One of the best parts of interior design and decoration today is the wealth of furniture available from centuries of human design aesthetics. This means that every homeowner can choose from both new and old styles to craft a look that speaks to his or her own unique personality and viewpoint. Antiques are valuable not only for their classical appearance, but also for the history and the memories steeped into every piece. They can be an excellent addition to any room, but there are some challenges associated with decorating with antique furniture. By keeping these three simple rules in mind, it is possible to overcome those difficulties and create a home that feels both elegant and modern.
Make it a Centerpiece
An antique cabinet, bookcase or table will be an attention-grabber in any setting, and doesn’t need to compete with other furnishings. Antiques should have their own space, removed from anything that is comparable in size or larger. That doesn’t mean that there should be a barren patch all around an antique, but other big pieces can be used elsewhere for greater effect. Similarly, putting two antiques together, like an end table and a chair, can cause a feeling of antiquated isolation in a sea of newer furniture, and so antique pieces should be spaced out as well.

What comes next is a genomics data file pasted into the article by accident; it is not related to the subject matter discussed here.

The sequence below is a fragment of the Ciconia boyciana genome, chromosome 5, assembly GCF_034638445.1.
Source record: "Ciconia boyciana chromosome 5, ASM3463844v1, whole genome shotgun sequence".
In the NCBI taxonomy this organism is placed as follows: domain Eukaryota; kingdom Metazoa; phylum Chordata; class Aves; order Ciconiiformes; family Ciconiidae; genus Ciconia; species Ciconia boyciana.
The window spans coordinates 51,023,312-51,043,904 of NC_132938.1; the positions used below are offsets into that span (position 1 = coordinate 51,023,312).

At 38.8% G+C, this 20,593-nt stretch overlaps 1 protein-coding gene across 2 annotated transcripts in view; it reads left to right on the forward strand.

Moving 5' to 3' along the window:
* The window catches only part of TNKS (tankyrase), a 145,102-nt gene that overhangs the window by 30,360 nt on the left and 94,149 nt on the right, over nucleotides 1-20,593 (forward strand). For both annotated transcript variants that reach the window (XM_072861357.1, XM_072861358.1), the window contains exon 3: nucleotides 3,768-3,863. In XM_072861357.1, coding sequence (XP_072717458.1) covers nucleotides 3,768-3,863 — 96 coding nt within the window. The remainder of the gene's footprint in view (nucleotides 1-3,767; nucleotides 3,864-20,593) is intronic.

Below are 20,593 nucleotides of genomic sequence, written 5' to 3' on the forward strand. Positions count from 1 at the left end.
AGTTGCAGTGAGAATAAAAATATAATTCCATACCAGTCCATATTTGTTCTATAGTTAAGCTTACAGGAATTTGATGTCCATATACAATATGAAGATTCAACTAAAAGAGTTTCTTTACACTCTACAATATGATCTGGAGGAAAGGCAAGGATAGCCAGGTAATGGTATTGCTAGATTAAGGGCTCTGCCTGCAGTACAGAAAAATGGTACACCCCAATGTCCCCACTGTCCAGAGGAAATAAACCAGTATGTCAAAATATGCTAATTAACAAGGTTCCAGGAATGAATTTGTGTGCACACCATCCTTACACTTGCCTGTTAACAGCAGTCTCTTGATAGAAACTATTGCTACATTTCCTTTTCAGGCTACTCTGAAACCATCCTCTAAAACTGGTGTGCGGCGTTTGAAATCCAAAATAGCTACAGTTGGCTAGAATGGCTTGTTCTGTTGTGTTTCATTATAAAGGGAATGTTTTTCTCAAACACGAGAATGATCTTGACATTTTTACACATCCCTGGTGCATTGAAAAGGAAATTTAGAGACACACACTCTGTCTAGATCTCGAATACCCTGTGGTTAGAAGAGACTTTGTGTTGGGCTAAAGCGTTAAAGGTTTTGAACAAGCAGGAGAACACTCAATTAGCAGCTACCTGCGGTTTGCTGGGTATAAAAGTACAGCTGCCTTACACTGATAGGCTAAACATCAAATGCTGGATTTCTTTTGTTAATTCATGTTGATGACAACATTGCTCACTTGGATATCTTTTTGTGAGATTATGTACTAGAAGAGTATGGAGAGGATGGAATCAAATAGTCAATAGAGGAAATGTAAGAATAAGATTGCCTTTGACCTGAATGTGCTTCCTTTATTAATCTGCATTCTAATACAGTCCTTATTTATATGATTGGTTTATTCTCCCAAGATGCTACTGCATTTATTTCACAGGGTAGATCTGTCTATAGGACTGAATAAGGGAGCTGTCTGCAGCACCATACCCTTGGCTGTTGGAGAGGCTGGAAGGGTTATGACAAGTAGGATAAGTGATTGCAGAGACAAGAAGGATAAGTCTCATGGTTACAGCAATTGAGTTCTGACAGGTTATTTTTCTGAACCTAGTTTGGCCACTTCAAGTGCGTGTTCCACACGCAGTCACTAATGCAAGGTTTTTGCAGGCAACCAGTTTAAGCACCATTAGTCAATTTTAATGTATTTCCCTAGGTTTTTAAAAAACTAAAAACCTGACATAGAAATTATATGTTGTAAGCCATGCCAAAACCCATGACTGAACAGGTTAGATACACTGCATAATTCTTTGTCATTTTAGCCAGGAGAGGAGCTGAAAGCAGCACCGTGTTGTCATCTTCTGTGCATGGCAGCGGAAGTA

via Lonny Magazine
Give it a Modern Twist
The problem with antiques is that, if not utilized properly, they can look stodgy and old-fashioned. There’s a difference between paying homage to tradition and a study looking like it was imported straight from 1787. To strike the right balance, decorators should spruce up antiques with bright colors, and not be afraid to find new, creative uses for them. For example, instead of using a bookcase to hold dusty old tomes, use it to display a collection of glassware or pottery. (or even a TV)
Blend it With Modern Furniture
The most challenging part of decorating with antiques is integrating them with the rest of a home. An elegant fainting couch surrounded by sleek, modern furniture could stick out like a sore thumb, or it can be tied to the rest of a room by picking up on a few key details. If an antique has dark wood, furniture with a matching finish will call back to it discretely. Colors can be played within a similar manner by including little pops of any upholstery’s tone, or using complementary shades. If you have something like a table, which requires other furniture to accompany it, keep things simple to avoid clashing styles.
Antiques can be a subtle background decoration or the focal point of an entire room, but without proper handling they can just as easily become forgettable or distracting. If decorators remember to make them a part of their interior design plan, and not just a tacked-on afterthought, then they can easily become the highlight of any home.
This guest post has been provided by Loveday Antiques in London.
An addition from Beautiful Habitat:
A few years ago I included an antique in a fairly modern style by reupholstering the piece with combination of modern and black fabrics. Then we repeated the fabric on the black leather sofa, helping to tie the antique into the contemporary room. You can read more about this project in the post Making a Statement with Upholstery.